And if Francona was, in fact, losing his clubhouse, he received little evident backing from the team as the Sox folded down the stretch. Hall of Fame reporter Peter Gammons said on WEEI in September that he sensed a growing “disconnect” between Francona and Epstein.
Both the manager and GM dismissed the idea that their communication was an issue, but when the topic of managing beyond 2011 was broached, neither side gave any public endorsement of wanting the relationship to continue beyond the 2011 campaign, with the rhetoric of both men focusing on their mutual respect and admiration. Meanwhile, Francona’s contract status remained unresolved, with the Sox deciding to wait until after the season before making a decision about his options.
And, whereas principal owner John Henry often had visited Francona or communicated with him (sometimes by e-mail) in past challenging visits, Francona — when asked on multiple occasions down the stretch — said that he had not heard from the man at the top of the Sox’ masthead during the team’s September swoon.
Still, in Thursday’s press conference Epstein suggested that the Sox did not hold Francona solely accountable for the team’s epic fold.
“We’ve already talked about it, [Henry], [chairman Tom Werner], [CEO Larry Lucchino] and I, and nobody blames what happened in September on Tito,” Epstein said. “That would be totally irresponsible and totally short-sighted and wouldn’t recognize everything he means to the organization and to all our successes, including, at times, in 2011, so we take full responsibility for what happened, all of us. Collectively, it was a failure. I’m the general manager, so I take more responsibility than anybody.
“I don’t think we believe in — I know we don’t believe in scapegoats. In particular, no one blames Tito for what happened in September. Look, we all failed collectively. Kind of failed collectively in this one and we have to live with that. We’re not going to point the fingers at any one person in particular.”
On Friday morning, Francona and Epstein were slated to meet with Henry and the rest of the Sox ownership group. It was there that the decision was made for the two sides to move in separate directions, with the Sox now preparing for just their second managerial search under Epstein.
Based on the past hiring processes under the current Red Sox ownership group, major league managerial experience (or success) may not be an important prerequisite for the position. The Sox hired Grady Little when the current ownership group arrived in Boston, and Little was a man who had never managed above the minors.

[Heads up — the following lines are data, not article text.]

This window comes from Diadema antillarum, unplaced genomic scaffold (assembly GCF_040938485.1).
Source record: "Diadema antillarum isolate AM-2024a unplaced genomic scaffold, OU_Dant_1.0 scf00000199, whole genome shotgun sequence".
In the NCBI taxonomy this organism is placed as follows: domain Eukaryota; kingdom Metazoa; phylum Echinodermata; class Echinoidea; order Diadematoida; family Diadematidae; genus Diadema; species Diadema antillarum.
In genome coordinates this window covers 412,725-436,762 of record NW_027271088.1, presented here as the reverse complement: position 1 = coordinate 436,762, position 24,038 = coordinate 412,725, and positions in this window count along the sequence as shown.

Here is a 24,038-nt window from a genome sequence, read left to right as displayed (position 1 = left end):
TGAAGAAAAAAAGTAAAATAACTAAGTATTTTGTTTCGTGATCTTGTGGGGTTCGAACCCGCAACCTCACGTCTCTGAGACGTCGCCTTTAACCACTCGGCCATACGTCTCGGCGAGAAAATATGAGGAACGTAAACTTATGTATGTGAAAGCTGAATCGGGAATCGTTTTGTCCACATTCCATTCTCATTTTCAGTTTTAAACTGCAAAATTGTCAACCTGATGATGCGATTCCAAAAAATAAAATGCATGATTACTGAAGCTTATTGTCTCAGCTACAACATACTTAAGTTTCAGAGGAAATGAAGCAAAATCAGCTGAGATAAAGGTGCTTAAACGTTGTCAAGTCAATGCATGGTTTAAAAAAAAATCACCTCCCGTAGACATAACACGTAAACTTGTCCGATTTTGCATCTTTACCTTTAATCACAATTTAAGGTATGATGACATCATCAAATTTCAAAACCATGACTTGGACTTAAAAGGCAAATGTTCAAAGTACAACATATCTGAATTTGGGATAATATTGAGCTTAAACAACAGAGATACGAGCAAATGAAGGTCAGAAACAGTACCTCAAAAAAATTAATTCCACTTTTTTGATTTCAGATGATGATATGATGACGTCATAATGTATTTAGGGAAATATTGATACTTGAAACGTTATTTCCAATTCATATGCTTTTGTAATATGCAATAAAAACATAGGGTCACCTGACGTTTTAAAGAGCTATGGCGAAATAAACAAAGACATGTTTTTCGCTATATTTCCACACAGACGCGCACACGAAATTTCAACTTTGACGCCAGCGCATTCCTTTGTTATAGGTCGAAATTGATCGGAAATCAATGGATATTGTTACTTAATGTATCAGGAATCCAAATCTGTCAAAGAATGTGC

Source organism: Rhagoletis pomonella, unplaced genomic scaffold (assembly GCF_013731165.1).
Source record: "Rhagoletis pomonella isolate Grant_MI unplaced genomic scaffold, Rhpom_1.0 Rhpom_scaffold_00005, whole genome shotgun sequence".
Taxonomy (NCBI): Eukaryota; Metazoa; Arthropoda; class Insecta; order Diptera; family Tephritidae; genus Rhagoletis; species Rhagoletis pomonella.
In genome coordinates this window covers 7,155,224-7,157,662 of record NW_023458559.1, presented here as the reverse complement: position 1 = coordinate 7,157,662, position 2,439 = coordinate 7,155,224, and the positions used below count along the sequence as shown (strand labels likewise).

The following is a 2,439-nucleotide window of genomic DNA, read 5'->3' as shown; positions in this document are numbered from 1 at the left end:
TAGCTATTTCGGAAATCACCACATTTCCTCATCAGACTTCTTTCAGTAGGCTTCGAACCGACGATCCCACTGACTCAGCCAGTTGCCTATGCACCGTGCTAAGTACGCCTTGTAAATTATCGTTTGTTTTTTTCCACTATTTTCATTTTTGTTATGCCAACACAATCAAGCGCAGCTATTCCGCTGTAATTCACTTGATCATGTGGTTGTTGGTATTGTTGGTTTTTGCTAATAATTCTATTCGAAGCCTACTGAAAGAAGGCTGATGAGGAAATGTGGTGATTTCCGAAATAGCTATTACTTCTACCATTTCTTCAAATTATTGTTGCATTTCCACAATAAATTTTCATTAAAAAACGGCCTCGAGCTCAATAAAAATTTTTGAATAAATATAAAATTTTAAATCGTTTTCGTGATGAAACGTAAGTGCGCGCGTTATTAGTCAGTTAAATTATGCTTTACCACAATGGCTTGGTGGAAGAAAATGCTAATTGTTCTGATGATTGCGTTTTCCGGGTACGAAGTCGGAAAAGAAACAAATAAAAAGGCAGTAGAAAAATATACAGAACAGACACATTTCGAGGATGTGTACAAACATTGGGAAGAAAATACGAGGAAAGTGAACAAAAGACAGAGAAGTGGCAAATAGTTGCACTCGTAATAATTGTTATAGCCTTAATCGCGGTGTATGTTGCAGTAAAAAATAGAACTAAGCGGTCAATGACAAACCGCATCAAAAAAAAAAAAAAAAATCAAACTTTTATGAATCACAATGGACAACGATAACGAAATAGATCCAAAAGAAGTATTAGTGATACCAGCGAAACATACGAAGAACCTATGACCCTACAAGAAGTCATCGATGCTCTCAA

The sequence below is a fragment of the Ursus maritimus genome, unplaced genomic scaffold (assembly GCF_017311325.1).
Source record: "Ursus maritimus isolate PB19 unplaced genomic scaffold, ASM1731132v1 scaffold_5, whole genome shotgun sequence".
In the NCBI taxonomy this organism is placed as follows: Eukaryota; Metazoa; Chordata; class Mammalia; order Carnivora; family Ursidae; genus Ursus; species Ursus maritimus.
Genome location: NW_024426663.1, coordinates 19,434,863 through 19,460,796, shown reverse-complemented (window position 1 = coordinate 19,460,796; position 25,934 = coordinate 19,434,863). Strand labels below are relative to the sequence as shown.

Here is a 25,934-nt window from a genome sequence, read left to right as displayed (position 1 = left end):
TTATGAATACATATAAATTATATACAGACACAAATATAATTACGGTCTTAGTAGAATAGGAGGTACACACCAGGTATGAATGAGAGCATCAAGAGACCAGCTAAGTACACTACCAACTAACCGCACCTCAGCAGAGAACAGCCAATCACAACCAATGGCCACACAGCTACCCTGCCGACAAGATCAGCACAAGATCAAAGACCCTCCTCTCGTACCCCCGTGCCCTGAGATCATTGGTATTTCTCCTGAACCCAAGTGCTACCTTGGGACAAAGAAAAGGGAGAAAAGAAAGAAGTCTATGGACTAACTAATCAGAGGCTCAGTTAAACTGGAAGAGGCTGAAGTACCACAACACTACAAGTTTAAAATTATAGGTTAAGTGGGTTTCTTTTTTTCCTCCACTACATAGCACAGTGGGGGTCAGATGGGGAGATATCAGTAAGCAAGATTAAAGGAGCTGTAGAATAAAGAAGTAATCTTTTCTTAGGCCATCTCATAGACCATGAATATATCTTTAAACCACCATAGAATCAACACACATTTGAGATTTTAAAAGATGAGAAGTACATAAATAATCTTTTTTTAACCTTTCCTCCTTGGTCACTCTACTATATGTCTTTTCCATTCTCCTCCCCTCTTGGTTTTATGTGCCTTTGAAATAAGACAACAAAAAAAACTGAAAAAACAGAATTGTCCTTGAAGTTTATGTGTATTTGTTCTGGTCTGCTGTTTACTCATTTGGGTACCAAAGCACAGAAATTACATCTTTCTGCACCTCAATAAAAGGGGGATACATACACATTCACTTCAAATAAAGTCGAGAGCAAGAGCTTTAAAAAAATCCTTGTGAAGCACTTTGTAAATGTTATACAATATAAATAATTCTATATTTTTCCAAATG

As for Francona, he arrived in Boston with a 285-363 (.440) record in four seasons managing the Phillies, without a single winning season. The runner-up for the position was Joe Maddon (now the Rays skipper), who had no managerial experience, and the team also was thought to regard Bud Black highly at a time when his dugout experience had been limited to that of pitching coach.
But, while the resume of the next Red Sox manager might not require a World Series title to be on it, that of the skipper whom he replaces features not just one but two. The bar will be set high.
As for Francona, he will undoubtedly have numerous offers. After all, he was still a highly regarded managerial candidate eight years ago, when his only big league managing experience had been as the steward of a dreadful club in Philadelphia. Now, he was able to identify this as a “time for me to move on,” in possession of one of the most impressive resumes in the industry.
“I ultimately felt that, out of respect to this team, it was time for me to move on,” Francona said in a statement. “I’ve always maintained that it is not only the right, but the obligation, of ownership to have the right person doing this job. I told them that out of my enormous respect for this organization and the people in it, they may need to find a different voice to lead the team.
“In my eight seasons as manager of the Boston Red Sox, I have developed a tremendous appreciation for Red Sox Nation. This is a special place with some of the most knowledgeable and passionate fans in all of baseball. They packed Fenway Park for every game and because of them, I had a special sense of pride coming to work every day. I want to thank John, Tom, Larry and Theo for giving me the opportunity to manage this team through some of the most successful years in this franchise’s history. I wish the entire organization and all of Red Sox Nation nothing but the very best.”